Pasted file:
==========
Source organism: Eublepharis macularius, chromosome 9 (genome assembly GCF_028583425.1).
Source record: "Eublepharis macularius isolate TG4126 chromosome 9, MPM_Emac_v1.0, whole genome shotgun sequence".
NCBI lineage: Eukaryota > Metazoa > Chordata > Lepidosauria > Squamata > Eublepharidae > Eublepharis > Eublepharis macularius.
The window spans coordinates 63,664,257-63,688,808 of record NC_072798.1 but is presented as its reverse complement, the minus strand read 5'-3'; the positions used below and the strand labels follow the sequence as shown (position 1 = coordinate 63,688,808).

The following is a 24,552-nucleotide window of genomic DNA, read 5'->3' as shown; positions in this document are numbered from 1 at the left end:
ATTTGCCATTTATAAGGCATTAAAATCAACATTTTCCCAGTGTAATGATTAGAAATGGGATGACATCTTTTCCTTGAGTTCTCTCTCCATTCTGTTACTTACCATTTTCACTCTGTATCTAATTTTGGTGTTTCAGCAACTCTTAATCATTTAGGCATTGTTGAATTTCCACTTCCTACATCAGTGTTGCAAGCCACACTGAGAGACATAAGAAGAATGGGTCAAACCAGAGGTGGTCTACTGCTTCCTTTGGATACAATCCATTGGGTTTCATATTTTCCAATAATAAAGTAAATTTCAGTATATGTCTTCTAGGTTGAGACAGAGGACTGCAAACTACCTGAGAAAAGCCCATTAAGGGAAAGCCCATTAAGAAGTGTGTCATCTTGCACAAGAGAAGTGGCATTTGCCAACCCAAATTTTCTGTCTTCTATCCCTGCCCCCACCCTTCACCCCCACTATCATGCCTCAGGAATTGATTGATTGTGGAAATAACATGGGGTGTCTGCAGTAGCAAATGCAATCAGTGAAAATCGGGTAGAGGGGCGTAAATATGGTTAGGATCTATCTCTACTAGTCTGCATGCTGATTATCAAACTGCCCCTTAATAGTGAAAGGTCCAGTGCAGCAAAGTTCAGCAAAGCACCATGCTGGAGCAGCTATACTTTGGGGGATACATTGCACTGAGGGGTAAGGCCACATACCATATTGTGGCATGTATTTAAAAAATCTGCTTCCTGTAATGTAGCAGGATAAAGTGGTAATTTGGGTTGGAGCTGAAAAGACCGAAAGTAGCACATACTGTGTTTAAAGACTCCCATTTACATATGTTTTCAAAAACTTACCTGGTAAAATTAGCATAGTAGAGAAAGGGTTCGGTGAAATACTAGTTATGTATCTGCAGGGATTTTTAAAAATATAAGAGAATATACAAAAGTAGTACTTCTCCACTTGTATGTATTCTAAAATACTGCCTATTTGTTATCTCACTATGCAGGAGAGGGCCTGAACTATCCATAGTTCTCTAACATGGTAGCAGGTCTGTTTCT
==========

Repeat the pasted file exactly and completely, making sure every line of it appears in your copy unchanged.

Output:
Source organism: Eublepharis macularius, chromosome 9 (genome assembly GCF_028583425.1).
Source record: "Eublepharis macularius isolate TG4126 chromosome 9, MPM_Emac_v1.0, whole genome shotgun sequence".
NCBI lineage: Eukaryota > Metazoa > Chordata > Lepidosauria > Squamata > Eublepharidae > Eublepharis > Eublepharis macularius.
The window spans coordinates 63,664,257-63,688,808 of record NC_072798.1 but is presented as its reverse complement, the minus strand read 5'-3'; the positions used below and the strand labels follow the sequence as shown (position 1 = coordinate 63,688,808).

The following is a 24,552-nucleotide window of genomic DNA, read 5'->3' as shown; positions in this document are numbered from 1 at the left end:
ATTTGCCATTTATAAGGCATTAAAATCAACATTTTCCCAGTGTAATGATTAGAAATGGGATGACATCTTTTCCTTGAGTTCTCTCTCCATTCTGTTACTTACCATTTTCACTCTGTATCTAATTTTGGTGTTTCAGCAACTCTTAATCATTTAGGCATTGTTGAATTTCCACTTCCTACATCAGTGTTGCAAGCCACACTGAGAGACATAAGAAGAATGGGTCAAACCAGAGGTGGTCTACTGCTTCCTTTGGATACAATCCATTGGGTTTCATATTTTCCAATAATAAAGTAAATTTCAGTATATGTCTTCTAGGTTGAGACAGAGGACTGCAAACTACCTGAGAAAAGCCCATTAAGGGAAAGCCCATTAAGAAGTGTGTCATCTTGCACAAGAGAAGTGGCATTTGCCAACCCAAATTTTCTGTCTTCTATCCCTGCCCCCACCCTTCACCCCCACTATCATGCCTCAGGAATTGATTGATTGTGGAAATAACATGGGGTGTCTGCAGTAGCAAATGCAATCAGTGAAAATCGGGTAGAGGGGCGTAAATATGGTTAGGATCTATCTCTACTAGTCTGCATGCTGATTATCAAACTGCCCCTTAATAGTGAAAGGTCCAGTGCAGCAAAGTTCAGCAAAGCACCATGCTGGAGCAGCTATACTTTGGGGGATACATTGCACTGAGGGGTAAGGCCACATACCATATTGTGGCATGTATTTAAAAAATCTGCTTCCTGTAATGTAGCAGGATAAAGTGGTAATTTGGGTTGGAGCTGAAAAGACCGAAAGTAGCACATACTGTGTTTAAAGACTCCCATTTACATATGTTTTCAAAAACTTACCTGGTAAAATTAGCATAGTAGAGAAAGGGTTCGGTGAAATACTAGTTATGTATCTGCAGGGATTTTTAAAAATATAAGAGAATATACAAAAGTAGTACTTCTCCACTTGTATGTATTCTAAAATACTGCCTATTTGTTATCTCACTATGCAGGAGAGGGCCTGAACTATCCATAGTTCTCTAACATGGTAGCAGGTCTGTTTCT